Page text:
Matthew Kenney, the world's leading plant-based chef, with delectable restaurants such as Plant Food + Wine, Double Zero, Bar Verde, Hungry Angelina, and more, is launching his first new cooking school in years, and this time he is controlling every aspect of it. Kenney is bringing his culinary skills to anyone who wants to learn "elevated vegan cuisine" with culinary skills such as knife skills or bread making, that are worthy of a prestigious culinary academy.

For the launch this week, Kenney talked to The Beet about his latest venture and how he is getting through this difficult time for restaurateurs and making plans to expand once this period is behind us. And since most of the markets his establishments were closed last year due to COVID-19, Kenney decided to use the time to move up the launch of his Food  Future Institute, FFI.

Kenney,  who is a vegan for the past several decades, looked around during this fallow time in the food industry and decided to revitalize a  pet project that has been on his "back burner" due to so many other initiatives. It has always been his passion to run a high-end cooking school and now the FFT is launching on May 8th. For now, he is signing up students for a fee of  $350.  Unlike his past venture that had a partner involved,  this one is all  MK, and that's how he likes it.

Here is what he has to say about the state of the world and why now, more than ever, it's critical to teach people how to cook upscale vegan food.

Q: Why now? Other than the fact that we are all at home trying to learn to cook?

Matthew Kenney: "This is in keeping with our approach to food: We try to remind people that plant-based is healthy for you and boosts immunity, and helps the planet too.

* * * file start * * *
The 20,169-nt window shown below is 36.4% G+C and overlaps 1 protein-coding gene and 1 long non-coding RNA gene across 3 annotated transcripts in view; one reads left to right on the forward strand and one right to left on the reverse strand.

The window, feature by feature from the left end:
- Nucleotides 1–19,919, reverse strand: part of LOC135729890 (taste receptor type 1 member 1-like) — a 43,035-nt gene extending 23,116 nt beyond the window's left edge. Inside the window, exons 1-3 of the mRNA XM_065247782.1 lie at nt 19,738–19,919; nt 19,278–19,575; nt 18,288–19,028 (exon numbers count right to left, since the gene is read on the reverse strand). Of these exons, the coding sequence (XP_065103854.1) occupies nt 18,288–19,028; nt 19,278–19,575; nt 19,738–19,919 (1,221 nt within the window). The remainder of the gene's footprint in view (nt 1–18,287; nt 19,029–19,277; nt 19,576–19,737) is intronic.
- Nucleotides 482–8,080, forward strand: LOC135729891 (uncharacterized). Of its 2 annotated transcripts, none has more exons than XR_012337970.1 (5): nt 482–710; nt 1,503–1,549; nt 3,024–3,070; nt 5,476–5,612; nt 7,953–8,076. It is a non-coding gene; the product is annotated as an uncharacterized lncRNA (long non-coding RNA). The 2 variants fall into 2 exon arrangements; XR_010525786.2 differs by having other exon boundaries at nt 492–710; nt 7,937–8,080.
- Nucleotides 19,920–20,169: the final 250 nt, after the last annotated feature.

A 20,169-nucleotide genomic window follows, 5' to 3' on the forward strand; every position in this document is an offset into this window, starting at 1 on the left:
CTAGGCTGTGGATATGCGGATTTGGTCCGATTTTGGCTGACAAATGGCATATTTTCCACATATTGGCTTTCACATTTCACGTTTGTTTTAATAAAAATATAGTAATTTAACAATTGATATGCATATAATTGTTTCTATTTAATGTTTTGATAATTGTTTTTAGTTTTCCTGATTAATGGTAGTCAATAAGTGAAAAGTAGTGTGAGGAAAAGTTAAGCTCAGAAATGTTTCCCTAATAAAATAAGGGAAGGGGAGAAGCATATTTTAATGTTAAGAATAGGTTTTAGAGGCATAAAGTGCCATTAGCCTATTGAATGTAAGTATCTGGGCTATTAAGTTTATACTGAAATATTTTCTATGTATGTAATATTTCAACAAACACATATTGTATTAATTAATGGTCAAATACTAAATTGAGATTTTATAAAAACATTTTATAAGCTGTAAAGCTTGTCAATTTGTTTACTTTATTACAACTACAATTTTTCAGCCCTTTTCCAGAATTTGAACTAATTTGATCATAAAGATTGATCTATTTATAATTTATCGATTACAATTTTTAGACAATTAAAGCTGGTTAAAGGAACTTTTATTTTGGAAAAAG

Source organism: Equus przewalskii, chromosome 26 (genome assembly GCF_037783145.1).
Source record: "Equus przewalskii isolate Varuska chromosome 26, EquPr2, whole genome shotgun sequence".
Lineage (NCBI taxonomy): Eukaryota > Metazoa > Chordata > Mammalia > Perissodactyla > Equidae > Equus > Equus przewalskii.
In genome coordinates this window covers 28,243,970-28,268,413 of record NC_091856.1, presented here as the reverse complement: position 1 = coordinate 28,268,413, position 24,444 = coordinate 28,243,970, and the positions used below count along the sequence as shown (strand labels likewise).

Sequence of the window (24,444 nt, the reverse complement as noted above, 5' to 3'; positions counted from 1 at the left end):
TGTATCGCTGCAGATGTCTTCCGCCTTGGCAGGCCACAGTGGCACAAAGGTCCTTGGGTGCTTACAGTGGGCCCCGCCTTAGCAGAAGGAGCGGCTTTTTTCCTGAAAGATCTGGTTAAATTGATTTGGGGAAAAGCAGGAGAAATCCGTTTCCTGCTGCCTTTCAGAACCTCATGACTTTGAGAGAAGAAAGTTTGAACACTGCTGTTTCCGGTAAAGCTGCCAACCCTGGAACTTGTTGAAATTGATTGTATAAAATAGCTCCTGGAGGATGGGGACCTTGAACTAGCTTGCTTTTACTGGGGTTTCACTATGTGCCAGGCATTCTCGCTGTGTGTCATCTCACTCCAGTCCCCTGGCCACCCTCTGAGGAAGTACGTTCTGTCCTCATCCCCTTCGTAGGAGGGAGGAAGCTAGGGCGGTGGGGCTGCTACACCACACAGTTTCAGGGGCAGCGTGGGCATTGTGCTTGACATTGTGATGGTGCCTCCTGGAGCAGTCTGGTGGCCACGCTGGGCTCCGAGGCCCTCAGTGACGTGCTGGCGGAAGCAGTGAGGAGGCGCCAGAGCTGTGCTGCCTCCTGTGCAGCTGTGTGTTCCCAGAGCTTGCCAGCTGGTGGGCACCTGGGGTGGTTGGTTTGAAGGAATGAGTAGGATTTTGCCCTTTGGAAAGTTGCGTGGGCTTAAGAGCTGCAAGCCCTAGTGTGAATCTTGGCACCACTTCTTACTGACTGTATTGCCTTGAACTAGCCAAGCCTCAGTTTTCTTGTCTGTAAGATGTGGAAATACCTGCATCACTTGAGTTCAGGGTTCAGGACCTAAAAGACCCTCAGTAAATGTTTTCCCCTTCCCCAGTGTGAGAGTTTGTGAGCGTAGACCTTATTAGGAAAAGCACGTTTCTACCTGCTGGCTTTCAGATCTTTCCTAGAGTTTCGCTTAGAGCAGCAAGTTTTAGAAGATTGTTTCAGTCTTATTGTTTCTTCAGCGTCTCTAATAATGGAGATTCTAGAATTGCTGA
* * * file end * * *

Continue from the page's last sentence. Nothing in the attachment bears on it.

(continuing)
MK: "We were in education starting in 2009 when we launched the first state-accredited culinary academy and grew that over several years till 2017. At that point, we moved to LA and we sold it and the new people didn't grow it. So we canceled the license. We had been planning to get back into education, but we had been busy opening 14 restaurants last year. And then with this pandemic happened, and I didn't even think about it. I said, "We have so many talented people on this team, and let's focus on launching our education platform."

Kenney describes FFI as a culinary institute for plant-based or vegan chefs, and it could be a first step to working in the industry, opening a restaurant, or simply a way to sharpen your skills.  "FFI is a custom-designed online platform that offers a comprehensive education on the art of elevated plant-based cuisine. It's like an online academy that meets an online coffee table book, that meets a culinary academy. It focuses on food and detailed techniques. He uses recipes as a chance to teach skills that are specific to vegan cooking.

"FFI gives people the tools they need to be a vegan chef. The largest part of our students would be people who are passionate about food who want to be able to cook for their family and friends. It's not an easy course, because you can learn a lot. It's advanced, and you could learn a completely different skill set."

Kenney adds that FFI is for anyone who wants to be a better chef. After the course, they "could start a wellness program or cook for their families or start a restaurant."

What Will FFI Students Learn When They Take This Couse?

MK: "There are over 100 modules in this course. Each one was made from scratch. "We could have easily taken what we had in our books and restaurants and patched together a course, but it was really important to me that this was new content, specifically developed with process and technique in mind.